Dr. Valantine hopes to bring this sensitivity not only to women and minorities but to all junior faculty, who often feel lonely, isolated, and unsure of their future careers.

"One of the big problem areas is to make sure that all faculty have an opportunity for success within the medical school," she says. "They need career development, leadership training, opportunities for promotion. We can do a lot better."

Dr. Valantine is focusing on building institutional support in three areas:

** Education in managing diseases that may affect different races and genders differently.

** Treatment that recognizes these differences and also respects cultural differences.

** Research, where it is important to include these differences.

"In clinical treatment, you need to enroll people from different ethnic groups, so you can see if treatment works across racial and ethnic lines," she says.

Mentors are high on Dr. Valantine's to-do list. Her own mentors -- including heart transplant legend Dr. Norman Shumway -- were crucial to her success.

"You need more than one mentor," she says. "We want to look specifically at training mentors to be more effective, and being sure everyone has mentors, and coming up with a method of evaluating mentors."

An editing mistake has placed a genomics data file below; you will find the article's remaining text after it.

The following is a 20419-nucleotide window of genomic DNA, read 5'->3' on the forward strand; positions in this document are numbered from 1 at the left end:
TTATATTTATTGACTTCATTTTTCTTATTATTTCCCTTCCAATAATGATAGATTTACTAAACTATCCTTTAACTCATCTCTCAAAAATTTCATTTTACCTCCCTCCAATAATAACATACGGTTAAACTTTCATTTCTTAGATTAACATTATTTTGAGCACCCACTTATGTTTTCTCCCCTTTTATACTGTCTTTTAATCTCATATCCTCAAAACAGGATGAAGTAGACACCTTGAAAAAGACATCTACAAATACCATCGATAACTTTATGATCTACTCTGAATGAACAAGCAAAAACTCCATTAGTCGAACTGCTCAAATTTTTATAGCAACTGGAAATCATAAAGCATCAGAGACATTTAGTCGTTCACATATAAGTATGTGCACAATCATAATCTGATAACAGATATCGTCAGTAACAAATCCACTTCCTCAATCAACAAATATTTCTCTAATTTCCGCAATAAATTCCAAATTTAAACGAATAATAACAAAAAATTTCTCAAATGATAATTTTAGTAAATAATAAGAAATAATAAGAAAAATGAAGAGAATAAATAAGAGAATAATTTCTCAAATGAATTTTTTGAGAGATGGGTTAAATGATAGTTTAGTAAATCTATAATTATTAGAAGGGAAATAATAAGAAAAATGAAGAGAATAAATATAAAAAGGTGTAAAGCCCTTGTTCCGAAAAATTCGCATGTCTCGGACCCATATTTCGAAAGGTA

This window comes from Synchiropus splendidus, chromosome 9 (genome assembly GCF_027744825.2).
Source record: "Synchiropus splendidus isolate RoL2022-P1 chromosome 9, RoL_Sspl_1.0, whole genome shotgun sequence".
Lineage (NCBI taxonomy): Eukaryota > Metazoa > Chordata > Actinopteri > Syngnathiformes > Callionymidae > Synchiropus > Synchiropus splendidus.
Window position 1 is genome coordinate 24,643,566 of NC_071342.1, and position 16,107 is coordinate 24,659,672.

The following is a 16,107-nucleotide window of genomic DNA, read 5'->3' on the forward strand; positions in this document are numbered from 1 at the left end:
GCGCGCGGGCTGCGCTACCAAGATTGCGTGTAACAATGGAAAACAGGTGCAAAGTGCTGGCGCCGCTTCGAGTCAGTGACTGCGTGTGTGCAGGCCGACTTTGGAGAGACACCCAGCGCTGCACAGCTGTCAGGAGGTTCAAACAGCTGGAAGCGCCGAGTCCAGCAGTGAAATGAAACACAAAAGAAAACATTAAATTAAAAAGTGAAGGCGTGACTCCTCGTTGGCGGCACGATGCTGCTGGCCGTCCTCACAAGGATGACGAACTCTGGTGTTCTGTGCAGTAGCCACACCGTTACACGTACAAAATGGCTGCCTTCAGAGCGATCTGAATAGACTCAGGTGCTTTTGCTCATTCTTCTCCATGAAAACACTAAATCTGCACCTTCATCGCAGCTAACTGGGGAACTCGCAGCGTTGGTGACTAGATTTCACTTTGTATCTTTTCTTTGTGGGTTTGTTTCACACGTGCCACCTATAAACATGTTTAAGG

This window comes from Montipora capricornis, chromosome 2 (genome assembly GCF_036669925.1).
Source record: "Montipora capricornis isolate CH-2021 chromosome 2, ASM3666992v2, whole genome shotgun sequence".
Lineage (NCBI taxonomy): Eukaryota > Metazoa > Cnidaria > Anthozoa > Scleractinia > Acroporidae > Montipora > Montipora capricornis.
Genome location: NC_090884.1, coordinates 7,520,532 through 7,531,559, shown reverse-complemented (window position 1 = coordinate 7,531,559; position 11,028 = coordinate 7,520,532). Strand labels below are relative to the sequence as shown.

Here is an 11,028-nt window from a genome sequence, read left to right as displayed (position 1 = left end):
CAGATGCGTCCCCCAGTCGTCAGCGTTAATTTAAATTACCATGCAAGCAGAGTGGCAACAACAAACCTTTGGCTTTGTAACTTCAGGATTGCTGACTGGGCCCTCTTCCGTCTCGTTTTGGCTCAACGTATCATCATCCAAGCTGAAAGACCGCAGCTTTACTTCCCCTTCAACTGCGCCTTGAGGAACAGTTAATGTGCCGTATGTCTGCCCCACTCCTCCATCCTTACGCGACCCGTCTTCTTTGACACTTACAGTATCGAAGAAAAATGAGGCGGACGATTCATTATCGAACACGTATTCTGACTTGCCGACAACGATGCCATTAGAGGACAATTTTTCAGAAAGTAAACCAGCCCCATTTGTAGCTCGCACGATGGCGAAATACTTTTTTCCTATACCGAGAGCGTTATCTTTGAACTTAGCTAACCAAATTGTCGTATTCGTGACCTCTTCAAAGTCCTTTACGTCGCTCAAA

Well-organized and to the point, Dr. Valantine is overflowing with ideas about how to improve career paths in the medical school. Every faculty member should have an individual career development plan for the next seven years.

"It's not that difficult," she says. "Once it's clear, you have a road map. That helps take out the stress."

There is also a need for more social programs to address isolation, so that junior faculty can share experiences, network, develop bonds, and engage with senior faculty. The alumni can help. "Simply getting together is the first phase," she says.

One topic not on Dr. Valantine's agenda is the sexism and sexual harassment that plagued Dr. Conley during her decades in the Stanford medical school. That has already been addressed through a variety of mandatory training programs, she says. "Sexual harassment has become a non-issue."

Dr. Conley, who left Stanford in 1997 and wrote a scathing book, "Walking Out on the Boys," tends to agree. "Stanford has improved a great deal since my day," she says in a phone interview from her new home in Sea Ranch.

Dr. Conley admires Dr. Valantine and believes she will be able to improve the environment for recruiting new faculty members and improving their success at Stanford.

"She is unique -- intelligent and outspoken," Dr. Conley says. "She is very beloved by students, and by patients also."

Dr. Conley stresses, "I hope they will continue to increase the number of women faculty and minority faculty.

"Medicine is such a touchy occupation," Dr. Conley says. "It's very inhibiting not to have a role model who can show you it's OK to touch across skin-color differences, and across gender differences."